72.Several witnesses who did not have means to pay tax bills or settle within a set time (a ‘Time to Pay’ arrangement), often five years, told us they were threatened with bankruptcy. Ruth Stanier OBE, Director General for Customer Strategy and Tax Design at HMRC, said that “we [HMRC] have also been clear that we will look at each case on its merits. There is no maximum or minimum period within which an overall settlement period can be agreed.” She did not have information on how many had settled on longer terms. In relation to threats of bankruptcy she said, “Making people bankrupt does not help us to collect the revenue.”
73.HMRC told us that it was assessing the evidence we received. In relation to those settling liabilities for earlier years in order to avoid paying the loan charge, Ruth Stanier said that “we are not currently in a position to provide a detailed breakdown of income distribution across different groups.” However of the 5,000 settled cases to date (out of the 50,000 expected), 25 per cent were with employers and 75 per cent individuals. The average settlement for an employer was £525,000, compared to £23,000 for individuals. No details were given on the cases not yet settled.
74.The consequential impact of the loan charge and HMRC’s handling of it for taxpayers such as the cohort described above has been devastating. Ruth Stanier commented “we will deal with cases appropriately and sympathetically” but this was not the experience of many witnesses. Suicidal feelings were reported. One witness called their situation “a living hell”.
75.Disguised remuneration schemes are an example of unacceptable tax avoidance that HMRC is right to pursue. All individuals using these schemes must accept some degree of culpability for placing an unfair burden on other taxpayers.
76.The loan charge is, however, retrospective in its effect. Parliament has laid down time limits for tax matters of four, six and 20 years which give certainty to taxpayers about their affairs. It undermines this framework to artificially trigger a future charge.
77.In its retrospective effect, and its failure to pursue taxpayers proportionately to their circumstances, HMRC’s approach to the loan charge diverges substantially from the principles in the Powers Review.
78.We recommend that the loan charge legislation is amended to exclude from the charge loans made in years where taxpayers disclosed their participation in these schemes to HMRC or which would otherwise have been “closed”.
79.We were disturbed to hear accounts of HMRC threatening individuals with arrangements that could result in bankruptcy, where individuals clearly have no assets to settle liabilities. Whether these threats were explicit or perceived, they have caused considerable anguish for a number of individuals.
80.We recommend HMRC urgently reviews all loan charge cases where the only remaining consideration is the individual’s ability to pay. We also recommend that HMRC establishes a dedicated helpline to give those affected by the loan charge advice and support. Such action should take place well in advance of the loan charge coming into effect in April 2019.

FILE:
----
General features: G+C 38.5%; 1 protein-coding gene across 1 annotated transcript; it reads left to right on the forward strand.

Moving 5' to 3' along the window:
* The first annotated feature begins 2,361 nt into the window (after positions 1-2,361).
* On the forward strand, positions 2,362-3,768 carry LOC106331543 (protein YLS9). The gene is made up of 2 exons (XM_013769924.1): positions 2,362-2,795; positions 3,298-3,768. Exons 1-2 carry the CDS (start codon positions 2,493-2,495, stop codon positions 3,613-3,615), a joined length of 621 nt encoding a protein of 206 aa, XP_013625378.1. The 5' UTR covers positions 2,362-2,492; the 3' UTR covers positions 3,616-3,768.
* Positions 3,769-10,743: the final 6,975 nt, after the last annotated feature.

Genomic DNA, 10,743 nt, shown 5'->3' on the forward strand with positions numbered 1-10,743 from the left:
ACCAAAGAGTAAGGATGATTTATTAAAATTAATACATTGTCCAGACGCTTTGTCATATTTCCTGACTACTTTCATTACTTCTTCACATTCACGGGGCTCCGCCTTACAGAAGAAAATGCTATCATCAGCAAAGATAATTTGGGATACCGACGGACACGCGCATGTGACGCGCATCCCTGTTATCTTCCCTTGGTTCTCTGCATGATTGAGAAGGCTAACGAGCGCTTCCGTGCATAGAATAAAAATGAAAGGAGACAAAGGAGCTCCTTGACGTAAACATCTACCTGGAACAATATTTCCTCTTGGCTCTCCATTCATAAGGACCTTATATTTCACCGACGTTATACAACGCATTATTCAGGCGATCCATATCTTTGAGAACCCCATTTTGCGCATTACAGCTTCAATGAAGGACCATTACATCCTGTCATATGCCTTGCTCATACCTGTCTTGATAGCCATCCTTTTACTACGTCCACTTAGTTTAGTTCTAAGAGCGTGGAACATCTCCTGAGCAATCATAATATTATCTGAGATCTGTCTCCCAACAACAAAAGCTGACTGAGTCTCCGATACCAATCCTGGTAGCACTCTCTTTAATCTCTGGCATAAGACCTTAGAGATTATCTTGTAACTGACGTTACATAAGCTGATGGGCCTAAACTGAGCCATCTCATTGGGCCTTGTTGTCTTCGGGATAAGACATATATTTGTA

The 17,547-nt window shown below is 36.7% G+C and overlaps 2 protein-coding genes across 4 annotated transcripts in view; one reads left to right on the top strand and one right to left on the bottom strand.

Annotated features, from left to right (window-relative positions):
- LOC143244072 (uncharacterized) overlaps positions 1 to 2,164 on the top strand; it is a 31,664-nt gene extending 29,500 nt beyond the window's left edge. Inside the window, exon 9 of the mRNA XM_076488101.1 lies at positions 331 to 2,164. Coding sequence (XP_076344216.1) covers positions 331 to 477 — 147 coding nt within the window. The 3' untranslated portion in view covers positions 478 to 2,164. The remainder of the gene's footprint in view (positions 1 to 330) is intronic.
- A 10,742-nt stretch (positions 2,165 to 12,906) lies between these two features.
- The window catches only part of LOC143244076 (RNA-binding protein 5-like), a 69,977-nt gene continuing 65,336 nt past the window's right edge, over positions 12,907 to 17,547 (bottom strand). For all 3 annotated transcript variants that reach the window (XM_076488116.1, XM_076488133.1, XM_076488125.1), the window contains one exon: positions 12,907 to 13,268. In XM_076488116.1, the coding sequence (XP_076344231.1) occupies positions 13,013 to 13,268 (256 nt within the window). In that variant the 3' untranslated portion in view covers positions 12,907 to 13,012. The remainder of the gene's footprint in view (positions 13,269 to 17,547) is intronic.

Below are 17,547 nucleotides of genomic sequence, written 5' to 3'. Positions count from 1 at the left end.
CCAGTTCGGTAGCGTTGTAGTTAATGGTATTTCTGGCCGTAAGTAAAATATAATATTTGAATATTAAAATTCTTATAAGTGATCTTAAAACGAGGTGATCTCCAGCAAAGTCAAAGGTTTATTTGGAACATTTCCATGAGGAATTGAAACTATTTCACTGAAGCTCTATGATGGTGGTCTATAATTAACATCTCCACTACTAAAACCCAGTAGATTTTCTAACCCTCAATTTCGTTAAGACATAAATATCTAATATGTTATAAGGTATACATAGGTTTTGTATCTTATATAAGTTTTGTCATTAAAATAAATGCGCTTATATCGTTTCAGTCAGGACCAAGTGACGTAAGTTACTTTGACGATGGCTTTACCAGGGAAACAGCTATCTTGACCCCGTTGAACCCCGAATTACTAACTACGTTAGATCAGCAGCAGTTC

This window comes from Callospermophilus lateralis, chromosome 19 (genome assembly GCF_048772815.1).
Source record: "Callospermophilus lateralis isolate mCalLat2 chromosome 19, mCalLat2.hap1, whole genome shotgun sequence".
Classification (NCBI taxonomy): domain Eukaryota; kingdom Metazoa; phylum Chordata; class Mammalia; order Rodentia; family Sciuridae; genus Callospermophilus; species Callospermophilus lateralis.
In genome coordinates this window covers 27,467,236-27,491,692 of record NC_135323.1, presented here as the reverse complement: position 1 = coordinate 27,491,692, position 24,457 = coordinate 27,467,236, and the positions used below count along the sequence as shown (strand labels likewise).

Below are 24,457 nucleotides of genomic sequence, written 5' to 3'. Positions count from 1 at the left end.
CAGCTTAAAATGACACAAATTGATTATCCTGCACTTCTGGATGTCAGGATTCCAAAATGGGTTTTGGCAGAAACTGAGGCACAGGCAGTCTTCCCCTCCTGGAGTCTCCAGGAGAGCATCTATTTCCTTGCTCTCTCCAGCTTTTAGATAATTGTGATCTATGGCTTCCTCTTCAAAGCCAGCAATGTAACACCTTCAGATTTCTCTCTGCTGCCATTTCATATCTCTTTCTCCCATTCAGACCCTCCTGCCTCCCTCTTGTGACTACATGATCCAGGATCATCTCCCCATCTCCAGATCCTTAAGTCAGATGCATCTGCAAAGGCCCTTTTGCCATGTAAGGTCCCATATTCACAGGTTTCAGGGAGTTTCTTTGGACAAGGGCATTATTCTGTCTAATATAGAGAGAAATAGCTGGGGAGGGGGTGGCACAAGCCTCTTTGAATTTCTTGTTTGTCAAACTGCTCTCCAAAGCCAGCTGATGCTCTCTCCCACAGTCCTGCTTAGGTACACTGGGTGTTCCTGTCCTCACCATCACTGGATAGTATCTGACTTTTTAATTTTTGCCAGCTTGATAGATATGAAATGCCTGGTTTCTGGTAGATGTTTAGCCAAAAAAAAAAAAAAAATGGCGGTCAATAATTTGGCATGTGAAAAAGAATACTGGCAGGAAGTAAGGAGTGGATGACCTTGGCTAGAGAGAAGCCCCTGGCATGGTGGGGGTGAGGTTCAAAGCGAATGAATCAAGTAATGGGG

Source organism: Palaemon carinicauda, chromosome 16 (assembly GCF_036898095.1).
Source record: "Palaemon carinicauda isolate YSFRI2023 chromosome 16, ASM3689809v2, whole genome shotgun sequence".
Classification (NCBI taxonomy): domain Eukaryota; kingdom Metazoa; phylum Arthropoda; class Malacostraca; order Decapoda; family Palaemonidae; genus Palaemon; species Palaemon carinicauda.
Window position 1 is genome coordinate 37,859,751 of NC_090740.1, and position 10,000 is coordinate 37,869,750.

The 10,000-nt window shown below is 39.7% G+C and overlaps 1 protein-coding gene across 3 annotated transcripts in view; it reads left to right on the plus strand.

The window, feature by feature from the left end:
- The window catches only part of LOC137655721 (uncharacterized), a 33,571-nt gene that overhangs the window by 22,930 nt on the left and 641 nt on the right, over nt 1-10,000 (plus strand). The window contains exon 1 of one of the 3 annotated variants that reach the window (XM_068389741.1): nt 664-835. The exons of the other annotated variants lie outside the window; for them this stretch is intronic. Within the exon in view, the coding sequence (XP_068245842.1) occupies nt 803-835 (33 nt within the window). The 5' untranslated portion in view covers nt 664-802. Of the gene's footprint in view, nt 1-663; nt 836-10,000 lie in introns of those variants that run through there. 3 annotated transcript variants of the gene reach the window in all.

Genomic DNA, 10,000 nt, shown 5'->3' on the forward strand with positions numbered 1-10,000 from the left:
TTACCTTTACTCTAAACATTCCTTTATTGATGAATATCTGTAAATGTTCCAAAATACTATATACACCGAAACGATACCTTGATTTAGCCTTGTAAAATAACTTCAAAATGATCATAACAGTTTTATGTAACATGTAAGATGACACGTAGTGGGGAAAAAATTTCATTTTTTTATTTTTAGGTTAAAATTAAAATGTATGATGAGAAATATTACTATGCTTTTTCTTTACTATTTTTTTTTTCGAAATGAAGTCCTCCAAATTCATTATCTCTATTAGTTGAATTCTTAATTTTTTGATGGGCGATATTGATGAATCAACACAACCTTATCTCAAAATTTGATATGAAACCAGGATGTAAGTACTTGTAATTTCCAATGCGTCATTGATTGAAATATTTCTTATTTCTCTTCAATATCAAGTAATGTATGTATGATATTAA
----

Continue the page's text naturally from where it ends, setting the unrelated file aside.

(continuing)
81.HMRC failed to make its position on the schemes clear enough. We do not consider a notice in “Spotlight” on a website sufficient when in many cases HMRC knew which taxpayers and employers were using the schemes and could have communicated with them directly. There were unreasonable delays in legislating and in failing to progress those enquiries which were opened into individuals’ tax affairs, depriving them of certainty even in situations where they were actively seeking to engage with HMRC to finalise matters.
82.HMRC failed to communicate effectively with some users of such schemes on a timely basis as its approach to tackling disguised remuneration schemes evolved from the first disclosure of the schemes after the disclosure regime was introduced in 2004, to legislation in 2011 and through the judicial process ending in 2017.
83.To avoid the delay and uncertainty that has accompanied HMRC’s approach to disguised remuneration schemes, we recommend that HMRC makes a declaration, in a clear and accessible public statement, as soon as it begins investigating a potential tax avoidance scheme. Such a declaration should be targeted at those most likely to be affected by the scheme in question. Publishing online guidance, such as through “Spotlight”, will not be sufficient.
62 Public Bill Committee on the Finance (No 2) Bill 2017–19, 19 October 2017,
63 [accessed 27 November 2018]
64 HC Deb, 20 November 2018,
65 HL Deb, 13 November 2018,
66 Written evidence from Anonymous (), Gareth Parris (), and Helen Fernandez ()
67 Written evidence from Anonymous ()
68 Written evidence from Anonymous ()
69 Written evidence from Robert Randall (), Chris Rooks (), Sabina Mangosi (), Gareth Parris () and Dale Rayment ()
70 Written evidence from Chris Rooks (), Loan Charge Action Group () and Gareth Parris ()
71 RFC 2012 Plc (in liquidation) (formerly The Rangers Football Club Plc) (Appellant) v Advocate General for Scotland (Respondent) (Scotland) 2017 UKSC 45
72 Written evidence from Robert Randall ()
73 Written evidence from Loan Charge Action Group () and Anonymous ()
74 Written evidence from Jay Kohn ()
75 Private roundtable discussion (Appendix 3), Written evidence from Anonymous ()
77 RFC 2012 Plc (in liquidation) (formerly The Rangers Football Club Plc) (Appellant) v Advocate General for Scotland (Respondent) (Scotland) 2017 UKSC 45
78 Written evidence from Sabina Mangosi () and Loan Charge Action Group ()
79 Written evidence from Chris Rooks (), Sabina Mangosi (), Helen Fernandez () and Anonymous ()
80 (Keith Gordon)
81 Written evidence from Gareth Parris (), Loan Charge Action Group (), Anonymous () and Bev Jackson ()
82 Written evidence from Dale Rayment ()
83 Written evidence from Chris Rooks (), Sabina Mangosi (), and Helen Fernandez ()
84 Finance Act 2014,
85 (Ruth Stanier)
86 Written evidence from Dale Rayment (), Loan Charge Action Group (), Anonymous (), and Anonymous ()
87 Written evidence from Sabina Mangosi (); (Graham Webber)
88 Written evidence from Anonymous (), Jay Kohn (), Chris Rooks (), Sabina Mangosi (), Anonymous (), Dale Rayment (), Bev Jackson (), Anonymous (), and Anonymous ()
89 Written evidence from Richard Hedgecock ()
90 Written evidence from Robert Randall (), Jay Kohn ()
91 Written evidence from Sally ()
92 Written evidence from Chris Rooks (), Sabina Mangosi (), Dale Rayment (), and Loan Charge Action Group ()
93 (Ruth Stanier)
99 (Ruth Stanier)
100 Written evidence from Sally ()